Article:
The scientific aim of this workshop is to gather people that recently devised dedicated algorithms that allow the computation of transition trajectories and rare events, with an emphasis on applications to non-equilibrium problems. Whereas specific specialized conferences or workshops have been organized recently in some of the interested communities, the novelty of our program is to gather different communities: i. theoretical statistical mechanics and mathematics, ii. chemistry, polymer physics, biocomputation, iii. turbulence and hydrodynamics, iv. mathematics.The specific focus of the workshop is to deal with methodologies and algorithms. This should enable ideas to propagate beyond the original community that promoted them, and favor the emergence of novel concepts, by getting these communities to meet and interact. Since some of the ideas are currently developing fast in some of the communities, but do not exist yet in others, the organization of this program now seems especially appropriate. Some of the phenomena of interest are currently studied in a number of experimental groups (there currently exists an unprecedented interest in turbulence, and a lasting interest in biophysics and chemistry).
This meeting is expected to have a two-stage program. In the first part, we plan to organize a two-day introductory school where specialists of some of the numerical methods mentioned earlier will present their work to a large audience of researchers, post-docs and PhD students. A three-day workshop will follow, where researchers will present up-to-date results in order to favor discussions aimed at developing new methods. The aim of this application to CECAM is to fund the three-day workshop only. Complementary funds have already been found through other applications (ANR, IXXI, GDR) or have been applied for (ENS de Lyon, CNRS) in order to organize the introductory school.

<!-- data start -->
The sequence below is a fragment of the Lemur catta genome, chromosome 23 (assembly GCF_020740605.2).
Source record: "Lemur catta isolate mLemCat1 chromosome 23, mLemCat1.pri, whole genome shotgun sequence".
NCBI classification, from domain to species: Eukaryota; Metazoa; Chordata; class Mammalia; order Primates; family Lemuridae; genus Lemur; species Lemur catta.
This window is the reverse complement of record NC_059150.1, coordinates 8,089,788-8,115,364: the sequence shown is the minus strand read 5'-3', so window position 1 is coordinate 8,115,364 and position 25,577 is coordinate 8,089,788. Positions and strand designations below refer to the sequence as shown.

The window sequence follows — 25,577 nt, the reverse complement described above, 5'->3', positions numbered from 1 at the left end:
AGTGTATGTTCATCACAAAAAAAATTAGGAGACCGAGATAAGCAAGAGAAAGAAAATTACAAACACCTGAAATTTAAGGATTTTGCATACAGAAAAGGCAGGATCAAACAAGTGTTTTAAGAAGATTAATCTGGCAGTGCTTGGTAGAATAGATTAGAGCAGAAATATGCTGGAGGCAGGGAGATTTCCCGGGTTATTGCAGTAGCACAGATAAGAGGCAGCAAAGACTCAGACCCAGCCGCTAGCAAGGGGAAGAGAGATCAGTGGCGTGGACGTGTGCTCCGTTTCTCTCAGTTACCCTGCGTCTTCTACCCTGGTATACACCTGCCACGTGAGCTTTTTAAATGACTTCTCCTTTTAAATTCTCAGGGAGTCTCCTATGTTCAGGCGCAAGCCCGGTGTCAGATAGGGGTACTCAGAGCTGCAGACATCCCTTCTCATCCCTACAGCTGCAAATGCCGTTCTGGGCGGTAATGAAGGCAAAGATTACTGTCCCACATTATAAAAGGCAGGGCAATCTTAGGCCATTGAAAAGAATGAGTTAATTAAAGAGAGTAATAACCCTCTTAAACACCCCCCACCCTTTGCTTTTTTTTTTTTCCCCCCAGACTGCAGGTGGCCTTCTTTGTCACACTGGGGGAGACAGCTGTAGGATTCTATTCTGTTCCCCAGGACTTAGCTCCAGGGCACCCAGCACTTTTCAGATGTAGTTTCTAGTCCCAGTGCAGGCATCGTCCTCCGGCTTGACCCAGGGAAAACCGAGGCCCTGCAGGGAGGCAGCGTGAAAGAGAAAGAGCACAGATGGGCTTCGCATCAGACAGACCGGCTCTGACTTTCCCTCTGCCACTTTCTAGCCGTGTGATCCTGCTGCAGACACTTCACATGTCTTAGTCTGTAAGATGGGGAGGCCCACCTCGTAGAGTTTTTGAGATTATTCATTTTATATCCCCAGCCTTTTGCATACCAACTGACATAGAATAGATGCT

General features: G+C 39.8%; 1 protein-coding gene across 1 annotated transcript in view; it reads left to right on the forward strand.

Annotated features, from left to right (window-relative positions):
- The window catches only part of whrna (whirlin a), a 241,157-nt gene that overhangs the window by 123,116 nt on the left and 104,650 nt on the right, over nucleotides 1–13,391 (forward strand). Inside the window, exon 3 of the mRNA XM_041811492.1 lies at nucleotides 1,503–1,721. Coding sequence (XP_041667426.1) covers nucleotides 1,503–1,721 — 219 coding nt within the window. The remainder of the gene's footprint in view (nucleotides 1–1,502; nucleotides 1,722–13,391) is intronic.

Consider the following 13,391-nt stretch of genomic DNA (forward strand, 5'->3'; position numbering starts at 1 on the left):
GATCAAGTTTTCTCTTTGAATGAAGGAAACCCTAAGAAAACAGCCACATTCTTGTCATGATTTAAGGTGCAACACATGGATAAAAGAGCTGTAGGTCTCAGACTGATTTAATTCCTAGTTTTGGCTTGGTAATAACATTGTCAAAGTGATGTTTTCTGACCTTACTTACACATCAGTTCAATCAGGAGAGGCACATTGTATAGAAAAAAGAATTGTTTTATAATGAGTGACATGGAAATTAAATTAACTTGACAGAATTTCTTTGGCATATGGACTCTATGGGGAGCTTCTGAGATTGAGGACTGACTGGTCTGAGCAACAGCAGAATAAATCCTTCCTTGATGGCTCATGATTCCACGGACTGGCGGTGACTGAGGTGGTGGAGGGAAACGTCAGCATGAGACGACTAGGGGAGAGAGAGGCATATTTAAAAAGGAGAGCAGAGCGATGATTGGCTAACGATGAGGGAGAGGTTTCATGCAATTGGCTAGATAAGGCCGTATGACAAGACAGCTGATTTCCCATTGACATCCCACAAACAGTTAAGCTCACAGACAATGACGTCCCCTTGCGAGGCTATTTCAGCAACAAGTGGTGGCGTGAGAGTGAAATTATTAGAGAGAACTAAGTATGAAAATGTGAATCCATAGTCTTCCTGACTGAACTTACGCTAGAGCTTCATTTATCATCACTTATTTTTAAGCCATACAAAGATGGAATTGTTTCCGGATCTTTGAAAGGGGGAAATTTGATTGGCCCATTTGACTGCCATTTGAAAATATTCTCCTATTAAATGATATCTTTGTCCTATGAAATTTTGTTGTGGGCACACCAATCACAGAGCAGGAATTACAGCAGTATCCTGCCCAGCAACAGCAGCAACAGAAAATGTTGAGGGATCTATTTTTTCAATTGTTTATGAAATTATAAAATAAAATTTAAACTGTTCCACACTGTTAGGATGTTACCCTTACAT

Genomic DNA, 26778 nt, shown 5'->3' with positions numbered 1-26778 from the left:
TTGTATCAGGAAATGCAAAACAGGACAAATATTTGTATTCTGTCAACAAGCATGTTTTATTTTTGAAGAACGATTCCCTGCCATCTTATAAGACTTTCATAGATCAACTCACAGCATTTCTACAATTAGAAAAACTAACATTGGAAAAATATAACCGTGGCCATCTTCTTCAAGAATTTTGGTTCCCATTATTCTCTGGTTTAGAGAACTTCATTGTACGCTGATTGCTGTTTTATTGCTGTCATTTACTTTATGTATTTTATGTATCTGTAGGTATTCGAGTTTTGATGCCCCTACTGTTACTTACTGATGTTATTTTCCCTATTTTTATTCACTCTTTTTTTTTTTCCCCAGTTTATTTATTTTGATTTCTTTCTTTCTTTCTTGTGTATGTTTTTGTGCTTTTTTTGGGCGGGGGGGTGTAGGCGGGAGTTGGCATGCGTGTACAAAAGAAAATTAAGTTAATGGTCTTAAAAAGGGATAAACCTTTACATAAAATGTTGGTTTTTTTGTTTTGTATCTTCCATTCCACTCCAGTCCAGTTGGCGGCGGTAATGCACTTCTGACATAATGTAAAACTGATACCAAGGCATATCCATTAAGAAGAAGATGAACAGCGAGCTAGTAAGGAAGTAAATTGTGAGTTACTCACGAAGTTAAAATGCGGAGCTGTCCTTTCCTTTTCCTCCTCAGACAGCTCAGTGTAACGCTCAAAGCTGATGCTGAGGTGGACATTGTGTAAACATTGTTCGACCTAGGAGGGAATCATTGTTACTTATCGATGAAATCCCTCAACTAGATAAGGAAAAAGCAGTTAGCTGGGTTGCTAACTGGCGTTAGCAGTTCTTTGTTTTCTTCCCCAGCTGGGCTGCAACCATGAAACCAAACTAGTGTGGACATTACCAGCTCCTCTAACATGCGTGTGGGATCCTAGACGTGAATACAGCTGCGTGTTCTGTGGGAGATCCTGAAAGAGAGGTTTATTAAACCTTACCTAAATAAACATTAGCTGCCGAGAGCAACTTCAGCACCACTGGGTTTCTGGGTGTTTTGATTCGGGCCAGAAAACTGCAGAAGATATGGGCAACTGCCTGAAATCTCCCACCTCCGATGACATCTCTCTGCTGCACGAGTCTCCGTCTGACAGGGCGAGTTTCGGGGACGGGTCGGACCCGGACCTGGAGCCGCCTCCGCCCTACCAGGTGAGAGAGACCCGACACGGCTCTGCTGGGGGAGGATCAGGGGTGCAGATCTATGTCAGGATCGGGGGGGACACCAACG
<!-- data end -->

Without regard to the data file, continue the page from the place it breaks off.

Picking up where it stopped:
Equilibrium approaches and applications in physics, chemistry, and biophysics
The computation of transition trajectories in physics, chemistry of complex molecules, biophysics has been very active over the last decades and has led to the development of several new methods. To list a few: transition path sampling (Bolhuis and col, 2002), Monte Carlo methods (J. Hu, A. Ma, and A. R. Dinner, 2006), the “string” method (E, Ren, and Vanden-Eijnden, 2002).
We plan on inviting leading scientists in those domains, focusing on people that developed numerical algorithms (e.g., P. Bolhuis, D. Chandler, C. Dellago, A. Dinner, C. Schütte, E. Vanden-Eijnden, and others). This community has been at the forefront of the development of the key ideas underlying computations of transition trajectories.